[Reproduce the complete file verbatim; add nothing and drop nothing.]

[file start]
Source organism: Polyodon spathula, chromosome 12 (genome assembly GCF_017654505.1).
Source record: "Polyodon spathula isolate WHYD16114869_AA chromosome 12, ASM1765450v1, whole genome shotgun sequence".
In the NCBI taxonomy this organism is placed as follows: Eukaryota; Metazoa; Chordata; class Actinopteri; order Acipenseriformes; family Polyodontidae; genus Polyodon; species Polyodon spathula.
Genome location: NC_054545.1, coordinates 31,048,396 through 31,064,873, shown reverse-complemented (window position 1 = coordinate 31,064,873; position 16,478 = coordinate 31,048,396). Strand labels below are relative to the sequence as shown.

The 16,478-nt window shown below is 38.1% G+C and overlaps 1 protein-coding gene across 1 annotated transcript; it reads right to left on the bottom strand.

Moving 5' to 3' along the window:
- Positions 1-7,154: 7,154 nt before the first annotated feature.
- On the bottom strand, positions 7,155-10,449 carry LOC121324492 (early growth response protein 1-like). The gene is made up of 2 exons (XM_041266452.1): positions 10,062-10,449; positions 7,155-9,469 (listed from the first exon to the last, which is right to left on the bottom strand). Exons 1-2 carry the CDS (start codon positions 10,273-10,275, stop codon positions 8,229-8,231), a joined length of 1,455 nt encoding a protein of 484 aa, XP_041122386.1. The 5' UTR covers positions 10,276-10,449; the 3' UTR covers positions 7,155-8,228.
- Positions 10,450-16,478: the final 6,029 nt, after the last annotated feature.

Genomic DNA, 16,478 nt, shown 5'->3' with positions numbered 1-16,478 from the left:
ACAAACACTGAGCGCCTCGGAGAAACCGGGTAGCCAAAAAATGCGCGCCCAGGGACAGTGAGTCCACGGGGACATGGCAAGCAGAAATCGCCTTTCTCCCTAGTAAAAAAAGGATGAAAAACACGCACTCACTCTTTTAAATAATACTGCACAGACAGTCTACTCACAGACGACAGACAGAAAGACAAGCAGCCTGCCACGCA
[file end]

Source organism: Polyodon spathula, chromosome 12 (genome assembly GCF_017654505.1).
Source record: "Polyodon spathula isolate WHYD16114869_AA chromosome 12, ASM1765450v1, whole genome shotgun sequence".
In the NCBI taxonomy this organism is placed as follows: Eukaryota; Metazoa; Chordata; class Actinopteri; order Acipenseriformes; family Polyodontidae; genus Polyodon; species Polyodon spathula.
Genome location: NC_054545.1, coordinates 31,048,396 through 31,064,873, shown reverse-complemented (window position 1 = coordinate 31,064,873; position 16,478 = coordinate 31,048,396). Strand labels below are relative to the sequence as shown.

The 16,478-nt window shown below is 38.1% G+C and overlaps 1 protein-coding gene across 1 annotated transcript; it reads right to left on the bottom strand.

Moving 5' to 3' along the window:
- Positions 1-7,154: 7,154 nt before the first annotated feature.
- On the bottom strand, positions 7,155-10,449 carry LOC121324492 (early growth response protein 1-like). The gene is made up of 2 exons (XM_041266452.1): positions 10,062-10,449; positions 7,155-9,469 (listed from the first exon to the last, which is right to left on the bottom strand). Exons 1-2 carry the CDS (start codon positions 10,273-10,275, stop codon positions 8,229-8,231), a joined length of 1,455 nt encoding a protein of 484 aa, XP_041122386.1. The 5' UTR covers positions 10,276-10,449; the 3' UTR covers positions 7,155-8,228.
- Positions 10,450-16,478: the final 6,029 nt, after the last annotated feature.

Genomic DNA, 16,478 nt, shown 5'->3' with positions numbered 1-16,478 from the left:
ACAAACACTGAGCGCCTCGGAGAAACCGGGTAGCCAAAAAATGCGCGCCCAGGGACAGTGAGTCCACGGGGACATGGCAAGCAGAAATCGCCTTTCTCCCTAGTAAAAAAAGGATGAAAAACACGCACTCACTCTTTTAAATAATACTGCACAGACAGTCTACTCACAGACGACAGACAGAAAGACAAGCAGCCTGCCACGCA